Some Readers Seem to Want to top recent examples of “Stupid Reasons for Protest Unsubscribes”. This one’s hilarious: in Friday’s free edition, having no paid advertisers, I ran a house ad for my drone site, Drone Pilot Wings. I haven’t been doing much in the way of articles on that site lately, but several that I have done really push for pilots being more responsible with drones, vs. doing stupid things like getting in the way of airplanes trying to fight wildfires. There’s even an article category called “Pilot Error” to highlight such stories. Of course, the tiny ad doesn’t get into all that, it just points interested readers to the site to learn more.
Well, Adee in Massachusett’s protest this weekend was that This is True “is about getting subscriptions to your drone project. I think drones are extremely dangerous in the wrong hands.”
Wow, Adee sure thought that one through! I created True in 1994 so that in 2014 I could use its platform to pimp drones. What foresight! Why didn’t I use that amazing ability to pick stocks or lotto numbers? Yeah, the whole point of my flagship publication is to promote a tiny, money-losing sideline. I may have hurt myself rolling my eyes so hard.
Of course, cars, beer, rocks, and badminton racquets are also dangerous when “in the wrong hands,” so I assume Adee boycotts every publication, TV show, or entertainment venue that advertises cars, beer, and anything else that’s “dangerous” in the “wrong” hands, right? Riiiight.
A More Thoughtful Approach
You know what I think is a better (and dare I say, more intelligent) approach? Support sites that encourage responsible use of drones, cars, alcoholic beverages, and other “dangerous” products. Such as, say, This is True, which encourages intelligent consideration about everything! Wouldn’t that be better for society than plugging your ears and running away screaming? Well sure! But Adee sure didn’t think about that, and thus is part of the primary problem with the world. Isn’t that the true danger to society?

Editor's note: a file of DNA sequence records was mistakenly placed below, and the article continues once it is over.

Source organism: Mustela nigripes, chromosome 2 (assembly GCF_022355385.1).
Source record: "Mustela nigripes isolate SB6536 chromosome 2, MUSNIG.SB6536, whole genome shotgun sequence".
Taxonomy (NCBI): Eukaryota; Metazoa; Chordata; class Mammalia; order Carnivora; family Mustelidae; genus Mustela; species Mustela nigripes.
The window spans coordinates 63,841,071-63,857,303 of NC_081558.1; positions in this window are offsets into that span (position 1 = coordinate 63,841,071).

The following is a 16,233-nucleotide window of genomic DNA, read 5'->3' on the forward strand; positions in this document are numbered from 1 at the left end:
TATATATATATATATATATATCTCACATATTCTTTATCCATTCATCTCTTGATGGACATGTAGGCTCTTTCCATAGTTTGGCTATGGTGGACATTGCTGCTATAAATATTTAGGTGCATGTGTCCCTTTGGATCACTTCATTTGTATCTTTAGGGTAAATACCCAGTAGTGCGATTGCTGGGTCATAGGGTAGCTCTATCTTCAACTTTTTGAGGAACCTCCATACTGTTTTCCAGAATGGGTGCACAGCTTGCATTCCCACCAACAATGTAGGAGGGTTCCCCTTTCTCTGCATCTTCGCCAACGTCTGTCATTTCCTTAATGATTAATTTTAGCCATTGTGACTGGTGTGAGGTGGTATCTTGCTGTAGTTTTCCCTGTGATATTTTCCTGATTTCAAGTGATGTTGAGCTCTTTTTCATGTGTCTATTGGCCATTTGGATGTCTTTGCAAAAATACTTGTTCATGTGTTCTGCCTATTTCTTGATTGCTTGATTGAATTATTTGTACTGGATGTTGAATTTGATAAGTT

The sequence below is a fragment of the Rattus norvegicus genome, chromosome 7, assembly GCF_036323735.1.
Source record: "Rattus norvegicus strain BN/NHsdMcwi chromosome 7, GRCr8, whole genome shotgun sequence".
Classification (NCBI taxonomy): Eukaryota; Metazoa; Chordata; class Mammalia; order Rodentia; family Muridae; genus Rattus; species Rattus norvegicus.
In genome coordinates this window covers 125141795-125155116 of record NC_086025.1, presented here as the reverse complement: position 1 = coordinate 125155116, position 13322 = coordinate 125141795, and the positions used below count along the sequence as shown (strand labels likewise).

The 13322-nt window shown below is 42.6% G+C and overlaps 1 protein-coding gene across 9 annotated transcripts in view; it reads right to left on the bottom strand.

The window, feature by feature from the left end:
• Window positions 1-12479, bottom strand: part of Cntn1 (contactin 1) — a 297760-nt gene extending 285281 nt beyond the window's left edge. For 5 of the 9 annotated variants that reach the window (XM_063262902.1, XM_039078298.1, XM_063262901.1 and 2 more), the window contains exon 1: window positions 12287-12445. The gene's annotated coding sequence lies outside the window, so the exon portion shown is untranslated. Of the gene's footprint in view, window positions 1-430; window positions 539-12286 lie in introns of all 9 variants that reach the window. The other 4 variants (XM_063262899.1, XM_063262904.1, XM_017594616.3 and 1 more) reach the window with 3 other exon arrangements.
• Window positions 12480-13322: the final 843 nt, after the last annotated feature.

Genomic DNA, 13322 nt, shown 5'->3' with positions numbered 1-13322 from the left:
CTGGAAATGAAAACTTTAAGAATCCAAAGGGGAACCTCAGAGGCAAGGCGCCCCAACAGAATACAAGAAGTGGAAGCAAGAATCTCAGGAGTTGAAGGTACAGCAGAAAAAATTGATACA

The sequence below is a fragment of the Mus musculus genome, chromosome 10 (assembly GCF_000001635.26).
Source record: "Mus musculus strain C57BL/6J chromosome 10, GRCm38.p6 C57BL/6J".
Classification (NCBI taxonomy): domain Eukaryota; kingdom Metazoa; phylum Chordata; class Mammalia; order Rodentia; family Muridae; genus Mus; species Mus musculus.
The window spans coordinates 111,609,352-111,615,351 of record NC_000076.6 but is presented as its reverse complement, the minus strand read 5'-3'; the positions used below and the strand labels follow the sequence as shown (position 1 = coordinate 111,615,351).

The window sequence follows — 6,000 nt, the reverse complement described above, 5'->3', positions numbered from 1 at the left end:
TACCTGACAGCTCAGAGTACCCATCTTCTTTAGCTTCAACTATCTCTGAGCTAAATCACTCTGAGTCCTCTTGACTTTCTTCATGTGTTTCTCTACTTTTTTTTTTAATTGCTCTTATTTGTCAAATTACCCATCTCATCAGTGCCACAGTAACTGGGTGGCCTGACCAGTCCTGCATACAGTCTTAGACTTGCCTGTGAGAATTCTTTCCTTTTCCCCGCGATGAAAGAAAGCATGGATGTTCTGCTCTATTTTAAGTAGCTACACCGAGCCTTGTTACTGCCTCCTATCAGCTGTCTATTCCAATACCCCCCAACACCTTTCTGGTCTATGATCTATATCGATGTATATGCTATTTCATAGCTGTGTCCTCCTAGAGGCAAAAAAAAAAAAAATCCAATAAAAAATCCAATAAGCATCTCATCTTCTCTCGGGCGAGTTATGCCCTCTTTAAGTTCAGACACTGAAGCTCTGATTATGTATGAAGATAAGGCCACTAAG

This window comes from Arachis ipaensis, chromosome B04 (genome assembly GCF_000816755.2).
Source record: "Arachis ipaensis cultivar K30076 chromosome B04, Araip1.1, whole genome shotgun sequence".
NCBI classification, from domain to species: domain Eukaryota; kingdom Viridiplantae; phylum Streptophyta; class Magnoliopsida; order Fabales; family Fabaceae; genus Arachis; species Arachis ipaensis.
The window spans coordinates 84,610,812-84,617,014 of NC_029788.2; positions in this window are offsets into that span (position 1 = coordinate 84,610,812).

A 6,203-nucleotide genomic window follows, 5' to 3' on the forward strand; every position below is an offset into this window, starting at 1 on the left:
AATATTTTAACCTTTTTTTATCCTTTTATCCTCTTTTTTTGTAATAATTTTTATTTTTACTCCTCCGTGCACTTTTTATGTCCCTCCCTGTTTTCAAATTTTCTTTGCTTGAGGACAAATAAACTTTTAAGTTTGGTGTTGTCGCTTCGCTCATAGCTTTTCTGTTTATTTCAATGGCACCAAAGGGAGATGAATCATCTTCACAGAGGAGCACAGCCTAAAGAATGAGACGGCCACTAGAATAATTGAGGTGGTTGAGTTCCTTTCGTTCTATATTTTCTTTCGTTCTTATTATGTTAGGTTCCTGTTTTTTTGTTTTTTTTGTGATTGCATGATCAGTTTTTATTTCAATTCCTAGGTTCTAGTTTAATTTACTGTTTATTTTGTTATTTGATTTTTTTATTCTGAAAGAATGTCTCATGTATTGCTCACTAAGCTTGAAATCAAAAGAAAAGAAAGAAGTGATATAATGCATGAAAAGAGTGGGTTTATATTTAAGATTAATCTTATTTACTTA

Adee was replaced by Dylan in Texas, who startled me with his upgrade order this weekend. He commented: “I have been a This is True free subscriber since 2009, when I was in high school. I always said that I would upgrade to the Premium version when I graduated college and had an income, and now that I am finally in that position I am ready to not only upgrade, but also ‘upgrade’ for the past 6 years. Thank you for years of making me think differently than I normally do on a regular basis, something that I feel has made me a better person overall.”
What “startled” me? He had manually pushed up the price for his $30 subscription to $180: $30 for his one-year upgrade, $50 to “pay” for the free newsletters he has received over the years, and $100 to join the True member community so he could interact with others like him — readers who “think differently than I normally do …[which] has made me a better person overall.”
Thinking can be “dangerous” too, if it’s in the wrong brain. Dylan shows how to do it right.
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This page is an example of Randy Cassingham’s style of “Thought-Provoking Entertainment”. His This is True is an email newsletter that uses “weird news” as a vehicle to explore the human condition in an entertaining way. If that sounds good, click here to open a subscribe form.
To really support This is True, you’re invited to sign up for a subscription to the much-expanded “Premium” edition:
Q: Why would I want to pay more than the regular rate?
A: To support the publication to help it thrive and stay online: this kind of support means less future need for price increases (and smaller increases when they do happen), which enables more people to upgrade. This option was requested by existing Premium subscribers.